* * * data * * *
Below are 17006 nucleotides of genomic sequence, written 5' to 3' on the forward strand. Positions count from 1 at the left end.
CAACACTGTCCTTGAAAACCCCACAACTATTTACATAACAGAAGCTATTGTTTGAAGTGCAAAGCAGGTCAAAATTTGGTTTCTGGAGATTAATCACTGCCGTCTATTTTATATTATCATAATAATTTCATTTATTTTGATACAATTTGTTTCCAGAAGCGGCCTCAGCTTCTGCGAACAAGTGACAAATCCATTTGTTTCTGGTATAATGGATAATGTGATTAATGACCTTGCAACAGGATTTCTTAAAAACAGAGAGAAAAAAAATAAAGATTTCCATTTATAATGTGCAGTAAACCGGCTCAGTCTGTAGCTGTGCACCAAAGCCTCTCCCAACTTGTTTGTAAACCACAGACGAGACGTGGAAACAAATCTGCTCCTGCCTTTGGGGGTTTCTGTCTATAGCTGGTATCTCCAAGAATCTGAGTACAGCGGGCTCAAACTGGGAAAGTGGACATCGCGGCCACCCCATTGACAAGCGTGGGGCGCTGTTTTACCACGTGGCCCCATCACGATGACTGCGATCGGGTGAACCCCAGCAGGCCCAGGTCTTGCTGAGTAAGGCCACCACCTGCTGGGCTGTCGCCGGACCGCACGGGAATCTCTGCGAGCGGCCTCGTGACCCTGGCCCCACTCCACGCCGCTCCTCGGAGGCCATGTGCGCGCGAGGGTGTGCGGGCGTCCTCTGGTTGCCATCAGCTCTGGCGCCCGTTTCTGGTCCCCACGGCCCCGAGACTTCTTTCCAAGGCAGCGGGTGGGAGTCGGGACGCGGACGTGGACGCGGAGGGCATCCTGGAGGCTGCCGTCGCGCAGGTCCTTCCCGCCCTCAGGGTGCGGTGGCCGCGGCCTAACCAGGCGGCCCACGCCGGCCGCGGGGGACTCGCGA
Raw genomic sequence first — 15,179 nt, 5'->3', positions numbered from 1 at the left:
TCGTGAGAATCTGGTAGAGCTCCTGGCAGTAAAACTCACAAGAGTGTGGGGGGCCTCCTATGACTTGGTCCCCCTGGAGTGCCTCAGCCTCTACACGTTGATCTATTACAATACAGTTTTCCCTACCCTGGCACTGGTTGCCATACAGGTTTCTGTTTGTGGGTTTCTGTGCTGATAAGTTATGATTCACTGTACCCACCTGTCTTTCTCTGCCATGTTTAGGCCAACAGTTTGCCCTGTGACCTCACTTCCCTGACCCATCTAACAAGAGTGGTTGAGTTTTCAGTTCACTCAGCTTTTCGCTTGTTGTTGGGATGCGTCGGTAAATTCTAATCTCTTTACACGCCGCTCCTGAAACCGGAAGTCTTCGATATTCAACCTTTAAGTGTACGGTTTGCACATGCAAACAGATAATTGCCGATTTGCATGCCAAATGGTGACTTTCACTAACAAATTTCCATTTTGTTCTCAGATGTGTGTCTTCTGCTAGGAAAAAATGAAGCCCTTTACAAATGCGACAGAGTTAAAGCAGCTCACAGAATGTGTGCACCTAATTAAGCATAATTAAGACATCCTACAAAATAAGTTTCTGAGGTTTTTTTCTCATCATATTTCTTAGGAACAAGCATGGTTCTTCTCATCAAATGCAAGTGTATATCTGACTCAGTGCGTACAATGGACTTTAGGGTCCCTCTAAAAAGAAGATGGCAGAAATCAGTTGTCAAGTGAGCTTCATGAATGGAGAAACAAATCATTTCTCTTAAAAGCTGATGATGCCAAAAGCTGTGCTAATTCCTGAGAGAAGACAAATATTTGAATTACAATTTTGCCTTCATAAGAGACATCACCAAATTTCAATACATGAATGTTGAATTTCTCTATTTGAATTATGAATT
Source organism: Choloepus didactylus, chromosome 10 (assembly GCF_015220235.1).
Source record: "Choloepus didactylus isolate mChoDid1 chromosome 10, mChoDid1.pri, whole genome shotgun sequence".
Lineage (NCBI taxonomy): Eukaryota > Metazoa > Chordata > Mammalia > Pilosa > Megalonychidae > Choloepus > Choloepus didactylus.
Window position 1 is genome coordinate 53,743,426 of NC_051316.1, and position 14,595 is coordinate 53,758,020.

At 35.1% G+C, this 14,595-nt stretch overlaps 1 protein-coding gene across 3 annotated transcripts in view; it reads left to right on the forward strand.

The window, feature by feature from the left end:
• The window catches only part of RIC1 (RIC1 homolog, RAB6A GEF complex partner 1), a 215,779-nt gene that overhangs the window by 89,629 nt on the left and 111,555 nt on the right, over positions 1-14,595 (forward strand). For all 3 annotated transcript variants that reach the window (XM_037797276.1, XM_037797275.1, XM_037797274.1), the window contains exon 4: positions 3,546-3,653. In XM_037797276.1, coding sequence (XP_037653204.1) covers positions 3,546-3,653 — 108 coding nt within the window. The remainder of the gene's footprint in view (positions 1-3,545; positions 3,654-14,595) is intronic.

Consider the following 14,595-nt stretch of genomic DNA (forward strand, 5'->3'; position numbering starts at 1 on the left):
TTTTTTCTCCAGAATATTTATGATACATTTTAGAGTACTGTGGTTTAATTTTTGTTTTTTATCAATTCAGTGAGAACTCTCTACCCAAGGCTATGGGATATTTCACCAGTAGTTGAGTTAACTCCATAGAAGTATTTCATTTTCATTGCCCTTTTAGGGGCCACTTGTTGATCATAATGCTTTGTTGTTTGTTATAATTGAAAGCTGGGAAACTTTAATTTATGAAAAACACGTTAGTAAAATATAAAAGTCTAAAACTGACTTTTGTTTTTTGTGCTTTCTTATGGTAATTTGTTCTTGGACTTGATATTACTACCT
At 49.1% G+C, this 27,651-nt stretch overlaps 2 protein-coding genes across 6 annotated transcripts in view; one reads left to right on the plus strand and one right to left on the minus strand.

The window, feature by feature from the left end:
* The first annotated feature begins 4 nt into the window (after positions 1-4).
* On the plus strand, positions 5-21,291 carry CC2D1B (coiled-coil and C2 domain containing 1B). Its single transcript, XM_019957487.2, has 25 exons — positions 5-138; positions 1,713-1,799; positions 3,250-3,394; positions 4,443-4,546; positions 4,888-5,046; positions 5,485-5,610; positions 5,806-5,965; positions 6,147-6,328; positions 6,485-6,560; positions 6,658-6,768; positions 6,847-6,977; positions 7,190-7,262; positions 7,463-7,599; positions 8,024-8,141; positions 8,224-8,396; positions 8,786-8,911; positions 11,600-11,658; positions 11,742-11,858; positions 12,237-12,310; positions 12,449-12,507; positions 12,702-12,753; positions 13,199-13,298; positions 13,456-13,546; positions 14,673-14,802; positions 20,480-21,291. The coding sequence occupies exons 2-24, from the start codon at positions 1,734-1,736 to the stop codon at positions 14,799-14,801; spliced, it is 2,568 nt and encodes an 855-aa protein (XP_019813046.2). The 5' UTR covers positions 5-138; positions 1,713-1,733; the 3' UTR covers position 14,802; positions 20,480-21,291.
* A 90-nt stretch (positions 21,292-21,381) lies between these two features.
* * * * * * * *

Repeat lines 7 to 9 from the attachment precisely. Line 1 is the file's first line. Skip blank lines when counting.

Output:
Lineage (NCBI taxonomy): Eukaryota > Metazoa > Chordata > Mammalia > Pilosa > Megalonychidae > Choloepus > Choloepus didactylus.
Window position 1 is genome coordinate 53,743,426 of NC_051316.1, and position 14,595 is coordinate 53,758,020.

At 35.1% G+C, this 14,595-nt stretch overlaps 1 protein-coding gene across 3 annotated transcripts in view; it reads left to right on the forward strand.